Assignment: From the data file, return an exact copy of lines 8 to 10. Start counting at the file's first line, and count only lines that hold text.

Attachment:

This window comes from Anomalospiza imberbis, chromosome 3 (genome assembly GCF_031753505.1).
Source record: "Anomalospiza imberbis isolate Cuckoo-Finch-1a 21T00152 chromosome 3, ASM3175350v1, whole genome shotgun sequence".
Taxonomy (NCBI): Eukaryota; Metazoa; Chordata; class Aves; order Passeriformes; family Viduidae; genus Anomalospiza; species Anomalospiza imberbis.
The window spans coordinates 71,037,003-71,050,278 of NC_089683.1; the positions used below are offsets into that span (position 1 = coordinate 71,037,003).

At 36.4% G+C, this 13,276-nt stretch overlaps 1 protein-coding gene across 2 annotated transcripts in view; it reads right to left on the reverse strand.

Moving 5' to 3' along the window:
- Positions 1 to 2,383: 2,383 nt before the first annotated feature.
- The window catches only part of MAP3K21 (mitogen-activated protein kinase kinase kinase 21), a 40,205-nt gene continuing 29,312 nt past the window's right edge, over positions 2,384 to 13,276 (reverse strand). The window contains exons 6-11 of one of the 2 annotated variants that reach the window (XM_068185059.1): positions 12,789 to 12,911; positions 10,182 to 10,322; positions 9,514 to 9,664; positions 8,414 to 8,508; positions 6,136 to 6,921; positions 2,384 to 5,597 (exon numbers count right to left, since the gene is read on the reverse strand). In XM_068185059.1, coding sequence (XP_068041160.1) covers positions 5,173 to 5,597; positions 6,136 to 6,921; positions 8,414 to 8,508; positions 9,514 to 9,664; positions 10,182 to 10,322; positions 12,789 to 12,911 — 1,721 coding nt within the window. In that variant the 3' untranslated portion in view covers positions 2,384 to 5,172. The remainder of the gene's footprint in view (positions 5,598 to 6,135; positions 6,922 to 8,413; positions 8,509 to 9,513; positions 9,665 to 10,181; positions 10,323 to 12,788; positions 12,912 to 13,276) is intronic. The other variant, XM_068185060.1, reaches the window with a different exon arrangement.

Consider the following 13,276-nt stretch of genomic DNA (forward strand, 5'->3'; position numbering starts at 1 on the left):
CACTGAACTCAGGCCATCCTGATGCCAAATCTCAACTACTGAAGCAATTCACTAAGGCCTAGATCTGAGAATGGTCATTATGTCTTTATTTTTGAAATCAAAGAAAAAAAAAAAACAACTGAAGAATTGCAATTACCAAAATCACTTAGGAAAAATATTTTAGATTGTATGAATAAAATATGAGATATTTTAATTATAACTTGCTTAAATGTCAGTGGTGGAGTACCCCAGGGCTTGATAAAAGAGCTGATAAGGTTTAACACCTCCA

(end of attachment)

- The window catches only part of MAP3K21 (mitogen-activated protein kinase kinase kinase 21), a 40,205-nt gene continuing 29,312 nt past the window's right edge, over positions 2,384 to 13,276 (reverse strand). The window contains exons 6-11 of one of the 2 annotated variants that reach the window (XM_068185059.1): positions 12,789 to 12,911; positions 10,182 to 10,322; positions 9,514 to 9,664; positions 8,414 to 8,508; positions 6,136 to 6,921; positions 2,384 to 5,597 (exon numbers count right to left, since the gene is read on the reverse strand). In XM_068185059.1, coding sequence (XP_068041160.1) covers positions 5,173 to 5,597; positions 6,136 to 6,921; positions 8,414 to 8,508; positions 9,514 to 9,664; positions 10,182 to 10,322; positions 12,789 to 12,911 — 1,721 coding nt within the window. In that variant the 3' untranslated portion in view covers positions 2,384 to 5,172. The remainder of the gene's footprint in view (positions 5,598 to 6,135; positions 6,922 to 8,413; positions 8,509 to 9,513; positions 9,665 to 10,181; positions 10,323 to 12,788; positions 12,912 to 13,276) is intronic. The other variant, XM_068185060.1, reaches the window with a different exon arrangement.

Consider the following 13,276-nt stretch of genomic DNA (forward strand, 5'->3'; position numbering starts at 1 on the left):
CACTGAACTCAGGCCATCCTGATGCCAAATCTCAACTACTGAAGCAATTCACTAAGGCCTAGATCTGAGAATGGTCATTATGTCTTTATTTTTGAAATCAAAGAAAAAAAAAAAACAACTGAAGAATTGCAATTACCAAAATCACTTAGGAAAAATATTTTAGATTGTATGAATAAAATATGAGATATTTTAATTATAACTTGCTTAAATGTCAGTGGTGGAGTACCCCAGGGCTTGATAAAAGAGCTGATAAGGTTTAACACCTCCA